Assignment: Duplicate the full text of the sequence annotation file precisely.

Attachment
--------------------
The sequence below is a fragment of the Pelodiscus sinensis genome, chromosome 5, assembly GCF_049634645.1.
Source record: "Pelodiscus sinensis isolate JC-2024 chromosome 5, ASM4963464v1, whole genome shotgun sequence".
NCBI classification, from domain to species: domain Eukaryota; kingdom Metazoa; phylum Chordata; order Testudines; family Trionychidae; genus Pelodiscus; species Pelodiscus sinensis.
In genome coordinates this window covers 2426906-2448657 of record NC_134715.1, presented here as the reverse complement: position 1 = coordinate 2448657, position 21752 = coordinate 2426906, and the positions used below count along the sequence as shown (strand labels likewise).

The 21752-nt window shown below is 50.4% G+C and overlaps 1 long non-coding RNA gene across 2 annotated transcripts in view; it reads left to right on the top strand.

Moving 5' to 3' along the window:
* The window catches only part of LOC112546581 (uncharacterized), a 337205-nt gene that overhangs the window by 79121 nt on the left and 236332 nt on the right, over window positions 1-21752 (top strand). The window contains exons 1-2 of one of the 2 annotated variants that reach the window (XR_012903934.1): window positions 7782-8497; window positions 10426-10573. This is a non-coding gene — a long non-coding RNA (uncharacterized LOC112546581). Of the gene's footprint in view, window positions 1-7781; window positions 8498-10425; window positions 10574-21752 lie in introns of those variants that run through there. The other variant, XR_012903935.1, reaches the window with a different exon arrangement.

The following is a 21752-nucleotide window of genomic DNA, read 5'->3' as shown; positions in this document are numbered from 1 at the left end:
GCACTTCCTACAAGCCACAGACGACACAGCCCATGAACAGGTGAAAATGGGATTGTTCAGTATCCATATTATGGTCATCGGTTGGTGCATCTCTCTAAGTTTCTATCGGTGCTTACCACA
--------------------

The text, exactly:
The sequence below is a fragment of the Pelodiscus sinensis genome, chromosome 5, assembly GCF_049634645.1.
Source record: "Pelodiscus sinensis isolate JC-2024 chromosome 5, ASM4963464v1, whole genome shotgun sequence".
NCBI classification, from domain to species: domain Eukaryota; kingdom Metazoa; phylum Chordata; order Testudines; family Trionychidae; genus Pelodiscus; species Pelodiscus sinensis.
In genome coordinates this window covers 2426906-2448657 of record NC_134715.1, presented here as the reverse complement: position 1 = coordinate 2448657, position 21752 = coordinate 2426906, and the positions used below count along the sequence as shown (strand labels likewise).

The 21752-nt window shown below is 50.4% G+C and overlaps 1 long non-coding RNA gene across 2 annotated transcripts in view; it reads left to right on the top strand.

Moving 5' to 3' along the window:
* The window catches only part of LOC112546581 (uncharacterized), a 337205-nt gene that overhangs the window by 79121 nt on the left and 236332 nt on the right, over window positions 1-21752 (top strand). The window contains exons 1-2 of one of the 2 annotated variants that reach the window (XR_012903934.1): window positions 7782-8497; window positions 10426-10573. This is a non-coding gene — a long non-coding RNA (uncharacterized LOC112546581). Of the gene's footprint in view, window positions 1-7781; window positions 8498-10425; window positions 10574-21752 lie in introns of those variants that run through there. The other variant, XR_012903935.1, reaches the window with a different exon arrangement.

The following is a 21752-nucleotide window of genomic DNA, read 5'->3' as shown; positions in this document are numbered from 1 at the left end:
GCACTTCCTACAAGCCACAGACGACACAGCCCATGAACAGGTGAAAATGGGATTGTTCAGTATCCATATTATGGTCATCGGTTGGTGCATCTCTCTAAGTTTCTATCGGTGCTTACCACA